Life goes on, but for the time being we'd better put it on hold for a truly good man who was more concerned about providing shoes for those who couldn't afford them than what he wore himself.


Click HERE for today's MPR story by Dan Kraker.

Saturday, September 23, 2017

Vietnam: So far away, yet so close to home...

I’ve been watching the gripping PBS documentary “The Vietnam War.” I might have been drafted to serve in Vietnam — I was the right age — but I escaped that through a college student deferment and later enlistment in the Minnesota Army National Guard.

So I am able to sit here today, now a senior citizen, unscathed by direct involvement in that terrible war, a war so vividly and unsettlingly recalled nightly on the television documentary and fought by so many of my contemporaries.

For the most part, I also missed the gravity of the goings on in Southeast Asia at the time, but not entirely. I was in my mid-20s in the mid-1960s, a fledgling journalist, still single, intent on having a good time, although I was obligated to be a “weekend warrior,” as National Guard personnel were often called.

Still, there was the niggling concern throughout that President Lyndon Johnson, so intent on “winning” in Vietnam, might actually resort to activating National Guard and Army Reserve personnel, safely training in their home towns — towns like Duluth. He never did call us up, though, much to our relief. The PBS documentary pointed out that he didn’t dare: opposition to the war, already mounting, would become too great.

So we — the we being those of us in uniform one evening a week or one weekend a month and for two weeks of active duty camp in the summer — rode out the war safely at home while many others of our generation were wading through rice paddies and crawling through jungles and dying on battlefields half a world away. There’s a wall in Washington bearing the names of the 58,000-plus Americans who didn’t make it. 
One segment of the Vietnam Wall in Washington DC
with names of fallen servicemen (Source: Wikipedia)

But the war did hit me in a striking manner during one period of my home-front military service. Midway through my six-year obligation, I transferred from the Army National Guard unit operating out of the Duluth Armory to a U.S. Army Reserve unit headquartered on Park Point (in a building still in use).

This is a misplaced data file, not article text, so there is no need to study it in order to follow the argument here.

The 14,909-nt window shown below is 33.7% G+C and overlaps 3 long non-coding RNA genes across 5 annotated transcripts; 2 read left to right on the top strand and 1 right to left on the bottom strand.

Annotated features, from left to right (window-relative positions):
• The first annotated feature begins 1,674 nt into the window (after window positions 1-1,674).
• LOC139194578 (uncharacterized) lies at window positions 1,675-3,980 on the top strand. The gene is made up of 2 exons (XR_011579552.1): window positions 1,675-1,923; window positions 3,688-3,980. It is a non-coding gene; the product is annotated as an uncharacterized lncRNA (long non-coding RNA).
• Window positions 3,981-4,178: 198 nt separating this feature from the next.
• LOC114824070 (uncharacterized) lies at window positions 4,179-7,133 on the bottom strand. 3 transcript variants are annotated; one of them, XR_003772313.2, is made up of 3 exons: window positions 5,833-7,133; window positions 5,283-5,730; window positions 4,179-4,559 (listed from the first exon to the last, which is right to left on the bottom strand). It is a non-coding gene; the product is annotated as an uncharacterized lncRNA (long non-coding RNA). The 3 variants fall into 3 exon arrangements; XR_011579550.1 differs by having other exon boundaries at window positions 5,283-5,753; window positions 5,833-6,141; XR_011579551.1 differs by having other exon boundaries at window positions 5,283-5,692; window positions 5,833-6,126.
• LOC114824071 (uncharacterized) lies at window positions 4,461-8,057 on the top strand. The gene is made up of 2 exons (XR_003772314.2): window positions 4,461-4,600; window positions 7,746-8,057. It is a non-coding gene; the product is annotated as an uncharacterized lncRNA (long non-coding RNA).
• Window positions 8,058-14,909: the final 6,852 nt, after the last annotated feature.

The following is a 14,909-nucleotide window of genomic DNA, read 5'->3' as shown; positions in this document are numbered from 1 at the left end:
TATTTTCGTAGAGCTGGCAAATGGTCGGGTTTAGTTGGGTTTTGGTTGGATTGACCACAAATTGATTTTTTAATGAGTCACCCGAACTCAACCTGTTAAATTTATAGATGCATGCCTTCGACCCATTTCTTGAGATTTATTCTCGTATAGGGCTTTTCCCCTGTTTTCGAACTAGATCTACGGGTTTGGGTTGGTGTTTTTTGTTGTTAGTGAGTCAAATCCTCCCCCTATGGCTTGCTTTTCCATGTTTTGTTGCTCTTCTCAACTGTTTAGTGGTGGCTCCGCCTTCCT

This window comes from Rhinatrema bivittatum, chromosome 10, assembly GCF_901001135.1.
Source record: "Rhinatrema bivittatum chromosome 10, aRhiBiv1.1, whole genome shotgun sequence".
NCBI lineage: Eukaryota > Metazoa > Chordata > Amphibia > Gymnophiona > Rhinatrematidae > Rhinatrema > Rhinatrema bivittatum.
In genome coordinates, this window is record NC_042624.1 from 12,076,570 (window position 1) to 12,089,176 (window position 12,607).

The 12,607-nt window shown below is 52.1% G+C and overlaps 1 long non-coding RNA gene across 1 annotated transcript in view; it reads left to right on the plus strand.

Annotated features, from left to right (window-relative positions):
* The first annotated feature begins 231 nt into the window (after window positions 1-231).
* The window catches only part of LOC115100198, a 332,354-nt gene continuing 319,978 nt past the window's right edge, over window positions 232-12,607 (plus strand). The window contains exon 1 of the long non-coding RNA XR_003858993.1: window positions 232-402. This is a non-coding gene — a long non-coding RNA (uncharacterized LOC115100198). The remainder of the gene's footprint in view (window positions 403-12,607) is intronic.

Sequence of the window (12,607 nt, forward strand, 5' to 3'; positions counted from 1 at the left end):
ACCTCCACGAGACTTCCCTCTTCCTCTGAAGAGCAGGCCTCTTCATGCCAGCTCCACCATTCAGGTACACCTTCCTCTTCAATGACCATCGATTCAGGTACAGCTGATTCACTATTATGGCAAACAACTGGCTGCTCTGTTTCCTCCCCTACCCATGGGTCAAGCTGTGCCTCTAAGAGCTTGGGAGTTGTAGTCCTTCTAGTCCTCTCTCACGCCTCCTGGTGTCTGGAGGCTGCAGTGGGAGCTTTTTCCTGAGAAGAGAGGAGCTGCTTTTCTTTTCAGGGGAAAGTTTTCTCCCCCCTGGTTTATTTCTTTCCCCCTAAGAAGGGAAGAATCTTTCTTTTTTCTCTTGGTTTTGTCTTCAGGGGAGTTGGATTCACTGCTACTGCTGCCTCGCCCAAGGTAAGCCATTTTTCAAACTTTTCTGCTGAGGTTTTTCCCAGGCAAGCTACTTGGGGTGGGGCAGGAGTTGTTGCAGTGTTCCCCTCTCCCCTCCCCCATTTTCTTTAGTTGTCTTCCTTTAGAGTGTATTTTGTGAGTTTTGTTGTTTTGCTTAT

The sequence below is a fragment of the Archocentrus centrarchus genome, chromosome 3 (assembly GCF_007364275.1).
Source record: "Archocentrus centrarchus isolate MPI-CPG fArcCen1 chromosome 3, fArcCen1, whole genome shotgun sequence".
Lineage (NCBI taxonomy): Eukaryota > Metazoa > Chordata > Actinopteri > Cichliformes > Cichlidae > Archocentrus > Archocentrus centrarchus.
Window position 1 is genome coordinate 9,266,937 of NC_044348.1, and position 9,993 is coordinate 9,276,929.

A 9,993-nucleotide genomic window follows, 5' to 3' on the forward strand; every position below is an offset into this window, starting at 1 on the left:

Because my work as a newspaper reporter often conflicted with regular unit meetings, I was allowed to make up those meetings at various other times, working in the unit’s office with permanent reserve personnel for a few hours. I was a typist in my regular duties, and the Army always had plenty of typing to do. More typing than shooting.

Off in a corner of our “orderly room” (Army jargon for office) was a desk occupied by an officer not directly associated with our unit. He was a regular Army officer, a career man with the rank of captain, assigned to the Duluth-Superior area to carry out a grisly task.

His last name was Wood (I don’t recall his first name), known to us and addressed by us as Captain Wood. Captain Wood kept largely to himself, not mixing it up much with the Reserve troops. And he’d be there sporadically when I was, his desk occasionally empty for the day. I learned quickly why Captain Wood was often missing. It was his job to inform immediate survivors — usually parents of soldiers from this area who had been killed in Vietnam — of the deaths of their sons.

In that period of our military history, parents of soldiers were not told of the deaths of their sons by telegram or other means. An Army officer, usually accompanied by a regular-army sergeant, drove to the homes of the dead soldiers’ parents and other loved ones to inform them in person.

That was what Captain Wood was assigned to do in this region, along with helping survivors arrange for burial and other details. And during the time I was an observer of his activities, he was kept plenty busy. Someone in the orderly room would inquire about Captain Wood’s absence on any given day and be told he had gone to Ashland or Hibbing or Ely or to homes in Duluth or Superior to tell parents that their sons had lost their lives in Vietnam.

While I didn’t get to know Captain Wood well, I being a flunky enlisted man and he being an officer, I was in his presence quite often and I don’t think I ever saw him smile. A small man, with dark hair and eyes, always in a neatly pressed Class A (dress) uniform, he had good reason to be somber, to be reticent.


Away from the battlefield itself, I can’t imagine a more stressful military duty. And it showed on Captain Wood.